As far as tweaking the show based on the audience, I'll adjust little things here and there from show to show, but this piece is different from stand-up. There is a set script that we stick to.
Q. Does each Fringe Festival seem to have its own distinctive culture?
A. I've been doing a couple of festivals a year for the past few years and they each have their own vibe for sure. Some, like the Edinburgh Fringe Festival, are anything goes. Some, like Piccolo Spoleto or The Out of the Loop are more structured. The Cincy Fringe seems to be a little of both which is very exciting.
Q. What are some of your professional and personal goals as a performer?
A. My main goal for any run is to do a great show. I know that sounds cliché, but that's the only thing I have control over. And I've found that if the show is great, other things seem to fall into place. Other than that, I just am excited about the chance to have my work seen by new people. That's what is so great about Fringe Festivals: audiences and artists get a chance to discover one another.
Q. Do you consider yourself more a writer or a comedian?
A. That depends on what day you ask me. For this show I was more of a writer. What's been amazing about having a chance to perform this piece over an extended period of time is that the comedian side of me gets to influence the work, and that is when the show gets really exciting.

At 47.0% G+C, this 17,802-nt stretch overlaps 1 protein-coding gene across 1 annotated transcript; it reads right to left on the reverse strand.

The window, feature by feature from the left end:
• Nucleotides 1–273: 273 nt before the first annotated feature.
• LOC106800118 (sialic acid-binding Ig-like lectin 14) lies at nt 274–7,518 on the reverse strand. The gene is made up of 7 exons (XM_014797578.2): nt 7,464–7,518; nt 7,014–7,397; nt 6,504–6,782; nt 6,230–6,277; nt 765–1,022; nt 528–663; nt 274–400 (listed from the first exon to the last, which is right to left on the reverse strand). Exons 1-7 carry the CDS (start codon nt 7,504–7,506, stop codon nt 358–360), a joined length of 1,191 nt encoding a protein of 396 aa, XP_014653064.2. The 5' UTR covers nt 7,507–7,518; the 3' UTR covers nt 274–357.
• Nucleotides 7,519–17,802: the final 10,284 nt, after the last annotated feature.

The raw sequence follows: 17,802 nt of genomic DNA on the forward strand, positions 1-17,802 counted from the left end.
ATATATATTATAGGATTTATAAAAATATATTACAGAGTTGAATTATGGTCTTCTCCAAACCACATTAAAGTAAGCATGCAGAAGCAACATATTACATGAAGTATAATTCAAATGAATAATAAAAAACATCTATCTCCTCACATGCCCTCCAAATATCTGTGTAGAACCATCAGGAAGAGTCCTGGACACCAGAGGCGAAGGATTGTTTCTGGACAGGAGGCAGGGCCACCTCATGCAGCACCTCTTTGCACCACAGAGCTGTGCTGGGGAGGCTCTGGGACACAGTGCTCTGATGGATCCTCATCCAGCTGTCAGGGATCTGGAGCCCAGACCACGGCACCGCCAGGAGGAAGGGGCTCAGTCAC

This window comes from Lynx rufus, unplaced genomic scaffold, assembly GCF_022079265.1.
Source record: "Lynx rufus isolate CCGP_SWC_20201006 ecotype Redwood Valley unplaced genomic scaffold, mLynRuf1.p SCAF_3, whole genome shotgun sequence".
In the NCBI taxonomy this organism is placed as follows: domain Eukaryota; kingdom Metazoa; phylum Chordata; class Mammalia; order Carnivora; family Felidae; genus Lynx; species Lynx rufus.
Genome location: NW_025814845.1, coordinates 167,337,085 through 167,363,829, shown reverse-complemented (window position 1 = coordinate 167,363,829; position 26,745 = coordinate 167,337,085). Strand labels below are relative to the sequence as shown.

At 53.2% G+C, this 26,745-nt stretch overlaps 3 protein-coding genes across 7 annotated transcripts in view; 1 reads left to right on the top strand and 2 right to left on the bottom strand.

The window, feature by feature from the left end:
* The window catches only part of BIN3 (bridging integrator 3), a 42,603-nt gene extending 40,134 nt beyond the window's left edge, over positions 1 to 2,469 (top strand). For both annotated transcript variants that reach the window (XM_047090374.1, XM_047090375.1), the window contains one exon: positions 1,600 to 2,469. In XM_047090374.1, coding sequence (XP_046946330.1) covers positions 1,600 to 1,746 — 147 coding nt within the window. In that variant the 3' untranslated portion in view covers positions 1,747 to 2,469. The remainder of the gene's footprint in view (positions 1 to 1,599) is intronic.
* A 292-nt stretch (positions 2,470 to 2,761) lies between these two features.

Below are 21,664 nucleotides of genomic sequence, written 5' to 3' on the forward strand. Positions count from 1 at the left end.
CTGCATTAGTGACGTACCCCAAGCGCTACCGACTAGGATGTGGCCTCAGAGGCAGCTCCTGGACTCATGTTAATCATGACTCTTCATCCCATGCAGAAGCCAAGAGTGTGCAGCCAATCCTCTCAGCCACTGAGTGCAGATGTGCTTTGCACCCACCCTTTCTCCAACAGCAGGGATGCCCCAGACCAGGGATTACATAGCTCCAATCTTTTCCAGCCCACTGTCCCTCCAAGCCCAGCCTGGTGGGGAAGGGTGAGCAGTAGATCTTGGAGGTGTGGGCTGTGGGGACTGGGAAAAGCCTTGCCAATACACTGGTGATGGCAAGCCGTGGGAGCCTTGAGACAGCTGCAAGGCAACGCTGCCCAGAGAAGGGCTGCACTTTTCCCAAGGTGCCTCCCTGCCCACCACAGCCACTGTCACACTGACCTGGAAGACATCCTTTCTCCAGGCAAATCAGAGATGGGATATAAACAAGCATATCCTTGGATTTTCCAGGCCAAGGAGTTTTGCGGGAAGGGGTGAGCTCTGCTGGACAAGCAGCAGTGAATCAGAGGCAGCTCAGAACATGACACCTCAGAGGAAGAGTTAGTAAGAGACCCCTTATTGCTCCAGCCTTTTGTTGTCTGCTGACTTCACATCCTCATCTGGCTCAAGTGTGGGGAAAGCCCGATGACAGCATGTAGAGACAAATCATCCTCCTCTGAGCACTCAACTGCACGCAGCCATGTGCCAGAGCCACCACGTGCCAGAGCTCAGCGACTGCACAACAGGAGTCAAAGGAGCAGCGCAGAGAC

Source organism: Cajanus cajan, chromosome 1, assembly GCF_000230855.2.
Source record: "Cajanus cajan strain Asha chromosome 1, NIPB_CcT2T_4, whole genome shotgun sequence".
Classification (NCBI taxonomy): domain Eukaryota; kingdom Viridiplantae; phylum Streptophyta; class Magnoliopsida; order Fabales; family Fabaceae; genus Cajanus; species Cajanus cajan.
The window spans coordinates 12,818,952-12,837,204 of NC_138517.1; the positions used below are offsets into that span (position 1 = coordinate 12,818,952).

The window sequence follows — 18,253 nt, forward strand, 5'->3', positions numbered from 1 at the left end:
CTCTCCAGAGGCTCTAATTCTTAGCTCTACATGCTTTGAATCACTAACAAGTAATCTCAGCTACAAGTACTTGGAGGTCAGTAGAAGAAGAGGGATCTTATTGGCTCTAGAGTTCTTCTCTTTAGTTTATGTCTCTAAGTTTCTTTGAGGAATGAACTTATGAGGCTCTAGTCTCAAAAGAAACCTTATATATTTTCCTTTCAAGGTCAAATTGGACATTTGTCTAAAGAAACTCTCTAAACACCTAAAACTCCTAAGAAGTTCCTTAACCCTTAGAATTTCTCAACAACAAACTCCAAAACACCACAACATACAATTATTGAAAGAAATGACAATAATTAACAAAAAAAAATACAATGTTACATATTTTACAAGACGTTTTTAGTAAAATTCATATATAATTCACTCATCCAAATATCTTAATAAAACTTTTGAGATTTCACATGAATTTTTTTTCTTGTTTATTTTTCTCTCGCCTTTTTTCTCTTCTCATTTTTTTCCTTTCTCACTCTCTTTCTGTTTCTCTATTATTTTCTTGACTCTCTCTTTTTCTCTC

Q. As a performer, do enjoy the community spirit and immediate feedback you get at Fringe Festivals?
A. Yes! The community spirit really is an amazing thing. There were these people I met in Edinburgh, and they were also from New York, and now we go see everything each other does. It's great.
Plus as an artist to get to see so many different shows and so many different ways of performing, it's inspiring. I'll go back to Adam Knight (co-creator/director) or Kristin Vieira (my dramaturg) and try to find ways to incorporate new things or push ourselves to tell our stories in more dramatic or theatrical or simpler ways. And so much of that is from watching how other artists tell their stories.
Q. What advice would you give to someone coming to the Cincy Fringe Festival for the first time?
A. Buy tickets to see "The Elephant in My Closet!" But seriously, I think the best thing someone coming to the Fringe can do is take a chance on something that looks a little weird. Or is not your usual cup of tea. The Know Theatre did a lot of work selecting all of us. So roll the dice, see something different -- and then go see "The Elephant in My Closet."
The CIncy Fringe Festival runs through Saturday, June 8. Advance tickets for all performances can be purchased online at cincyfringe.com or by calling Know Theatre, 513-300-5669 before 4 pm on the day of the performance. After 4 p.m., you can buy tickets at the venue 30 minutes prior to the performance time.
The complete guide to the Festival can be found at http://cincyfringe.com